Smoking as a predictor of long-term work disability in physically active and inactive people.
Data from a Norwegian 4-year prospective questionnaire study were used to test our hypothesis that smoking is a weaker predictor of long-term work disability in physically active than inactive persons.
Of 1,788 respondents who were working and not older than 62 years in 1990,1,426 (80%) also returned a questionnaire in 1994.
For respondents who were taking physical exercise less than once a week, smoking predicted long-term work disability four years later [odds ratio (OR)=2.24 ; 95% confidence interval (Cl)=1.30-3.87 ; p<0.01], when adjusting for age, sex, workhours per week, heavy lifting at work, emotional symptoms and musculoskeletal pain at time 0. In respondents who were exercising at least once a week, there was no association between smoking and long-term work disability.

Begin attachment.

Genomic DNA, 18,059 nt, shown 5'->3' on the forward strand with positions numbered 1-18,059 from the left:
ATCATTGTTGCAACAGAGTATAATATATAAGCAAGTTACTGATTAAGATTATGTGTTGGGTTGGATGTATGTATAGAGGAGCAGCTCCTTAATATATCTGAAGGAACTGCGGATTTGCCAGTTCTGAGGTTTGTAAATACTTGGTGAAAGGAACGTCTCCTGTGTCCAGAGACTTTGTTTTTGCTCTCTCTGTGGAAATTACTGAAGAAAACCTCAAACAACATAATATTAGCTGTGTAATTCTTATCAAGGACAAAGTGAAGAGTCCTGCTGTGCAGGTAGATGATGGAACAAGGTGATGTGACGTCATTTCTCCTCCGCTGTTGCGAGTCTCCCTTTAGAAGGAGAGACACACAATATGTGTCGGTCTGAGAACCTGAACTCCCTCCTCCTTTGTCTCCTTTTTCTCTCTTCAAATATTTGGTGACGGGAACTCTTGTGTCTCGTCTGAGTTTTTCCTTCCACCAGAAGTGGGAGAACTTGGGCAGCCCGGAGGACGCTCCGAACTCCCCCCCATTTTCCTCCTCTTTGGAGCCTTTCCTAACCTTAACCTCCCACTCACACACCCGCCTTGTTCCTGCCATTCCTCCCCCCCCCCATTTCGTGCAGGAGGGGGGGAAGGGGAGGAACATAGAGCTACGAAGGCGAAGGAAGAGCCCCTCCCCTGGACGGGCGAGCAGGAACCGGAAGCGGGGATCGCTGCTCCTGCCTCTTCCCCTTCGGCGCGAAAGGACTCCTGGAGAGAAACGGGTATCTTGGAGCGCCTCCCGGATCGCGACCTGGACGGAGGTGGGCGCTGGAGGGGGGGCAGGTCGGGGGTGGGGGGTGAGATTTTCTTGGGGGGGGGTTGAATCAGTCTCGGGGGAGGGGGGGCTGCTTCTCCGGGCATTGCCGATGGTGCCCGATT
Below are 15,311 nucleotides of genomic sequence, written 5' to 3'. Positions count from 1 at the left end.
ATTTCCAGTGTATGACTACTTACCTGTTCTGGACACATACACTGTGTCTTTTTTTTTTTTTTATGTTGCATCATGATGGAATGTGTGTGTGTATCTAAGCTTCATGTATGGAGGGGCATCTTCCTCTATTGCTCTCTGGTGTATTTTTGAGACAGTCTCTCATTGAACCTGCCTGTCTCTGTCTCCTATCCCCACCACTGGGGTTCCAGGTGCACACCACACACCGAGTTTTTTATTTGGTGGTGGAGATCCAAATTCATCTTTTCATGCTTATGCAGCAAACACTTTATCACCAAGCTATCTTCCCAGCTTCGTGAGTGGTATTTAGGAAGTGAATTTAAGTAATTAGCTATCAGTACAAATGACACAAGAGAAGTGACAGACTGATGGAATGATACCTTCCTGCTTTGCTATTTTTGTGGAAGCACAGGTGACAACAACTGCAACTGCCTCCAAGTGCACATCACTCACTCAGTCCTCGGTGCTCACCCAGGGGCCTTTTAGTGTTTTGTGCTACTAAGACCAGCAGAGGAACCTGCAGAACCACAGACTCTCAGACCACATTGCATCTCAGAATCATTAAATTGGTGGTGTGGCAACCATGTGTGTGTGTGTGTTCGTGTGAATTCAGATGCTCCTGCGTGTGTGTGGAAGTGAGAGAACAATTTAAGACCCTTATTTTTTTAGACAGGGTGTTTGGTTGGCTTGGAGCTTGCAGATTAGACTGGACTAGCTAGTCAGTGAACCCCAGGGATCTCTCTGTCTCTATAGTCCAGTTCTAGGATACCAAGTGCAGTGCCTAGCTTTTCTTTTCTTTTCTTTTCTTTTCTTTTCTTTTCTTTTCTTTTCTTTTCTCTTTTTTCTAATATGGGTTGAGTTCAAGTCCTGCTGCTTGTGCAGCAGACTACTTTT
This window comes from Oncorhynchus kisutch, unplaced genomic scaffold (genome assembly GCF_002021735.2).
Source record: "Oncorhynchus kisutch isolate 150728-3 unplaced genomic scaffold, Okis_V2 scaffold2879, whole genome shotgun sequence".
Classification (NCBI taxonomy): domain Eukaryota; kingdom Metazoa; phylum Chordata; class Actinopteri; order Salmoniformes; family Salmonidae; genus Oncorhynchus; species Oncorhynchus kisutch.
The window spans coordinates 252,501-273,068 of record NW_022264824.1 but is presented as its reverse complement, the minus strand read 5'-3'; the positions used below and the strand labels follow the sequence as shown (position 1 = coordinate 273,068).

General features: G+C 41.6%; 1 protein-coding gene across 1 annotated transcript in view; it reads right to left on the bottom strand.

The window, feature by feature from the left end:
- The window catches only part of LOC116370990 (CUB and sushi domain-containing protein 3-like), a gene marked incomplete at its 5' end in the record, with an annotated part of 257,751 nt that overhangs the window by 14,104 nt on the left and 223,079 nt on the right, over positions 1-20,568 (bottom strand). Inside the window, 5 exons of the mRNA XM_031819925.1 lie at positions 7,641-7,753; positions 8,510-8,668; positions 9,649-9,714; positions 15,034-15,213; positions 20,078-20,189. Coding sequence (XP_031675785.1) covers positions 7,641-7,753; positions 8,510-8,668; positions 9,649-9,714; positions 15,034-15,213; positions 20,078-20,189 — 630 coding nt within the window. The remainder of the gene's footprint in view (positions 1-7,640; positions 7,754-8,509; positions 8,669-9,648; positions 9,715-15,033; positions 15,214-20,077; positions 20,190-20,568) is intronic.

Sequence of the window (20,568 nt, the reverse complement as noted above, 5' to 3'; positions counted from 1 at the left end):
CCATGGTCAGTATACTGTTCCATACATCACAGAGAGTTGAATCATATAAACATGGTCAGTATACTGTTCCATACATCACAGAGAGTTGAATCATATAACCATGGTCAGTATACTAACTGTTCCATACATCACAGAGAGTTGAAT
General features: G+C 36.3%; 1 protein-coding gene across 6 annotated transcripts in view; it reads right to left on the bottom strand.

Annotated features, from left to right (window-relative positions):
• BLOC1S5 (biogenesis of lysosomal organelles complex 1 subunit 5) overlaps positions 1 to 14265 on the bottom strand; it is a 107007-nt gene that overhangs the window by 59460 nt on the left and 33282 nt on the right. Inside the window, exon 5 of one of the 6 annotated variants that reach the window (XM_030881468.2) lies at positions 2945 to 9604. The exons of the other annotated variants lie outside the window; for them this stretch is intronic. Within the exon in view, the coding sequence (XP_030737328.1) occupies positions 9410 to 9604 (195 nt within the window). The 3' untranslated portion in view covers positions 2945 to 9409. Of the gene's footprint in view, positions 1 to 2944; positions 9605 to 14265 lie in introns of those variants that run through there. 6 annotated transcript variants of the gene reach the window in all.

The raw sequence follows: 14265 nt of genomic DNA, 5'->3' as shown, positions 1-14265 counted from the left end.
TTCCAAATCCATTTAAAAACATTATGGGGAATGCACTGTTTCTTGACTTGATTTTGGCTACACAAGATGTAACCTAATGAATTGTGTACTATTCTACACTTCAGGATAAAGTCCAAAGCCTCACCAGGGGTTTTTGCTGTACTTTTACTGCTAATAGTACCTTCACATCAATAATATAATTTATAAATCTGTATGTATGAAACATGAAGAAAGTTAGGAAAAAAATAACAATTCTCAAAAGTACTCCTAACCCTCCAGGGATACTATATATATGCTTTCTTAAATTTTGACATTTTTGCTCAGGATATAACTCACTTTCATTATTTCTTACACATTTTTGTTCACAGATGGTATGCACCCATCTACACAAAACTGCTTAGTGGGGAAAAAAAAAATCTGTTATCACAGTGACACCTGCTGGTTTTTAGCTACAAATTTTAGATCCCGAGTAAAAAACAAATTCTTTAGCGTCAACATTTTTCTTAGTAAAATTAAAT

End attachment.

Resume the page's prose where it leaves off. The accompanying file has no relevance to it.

Mots-clés Pascal : Tabagisme, Homme, Facteur risque, Travailleur, Médecine travail, Epidémiologie, Maladie, Incapacité travail, Norvège, Europe, Prédiction, Exercice physique
Mots-clés Pascal anglais : Tobacco smoking, Human, Risk factor, Worker, Occupational medicine, Epidemiology, Disease, Work disability, Norway, Europe, Prediction, Physical exercise
Notice produite par :
Inist-CNRS - Institut de l'Information Scientifique et Technique
Cote : 98-0396153
Code Inist : 002B03E. Création : 25/01/1999.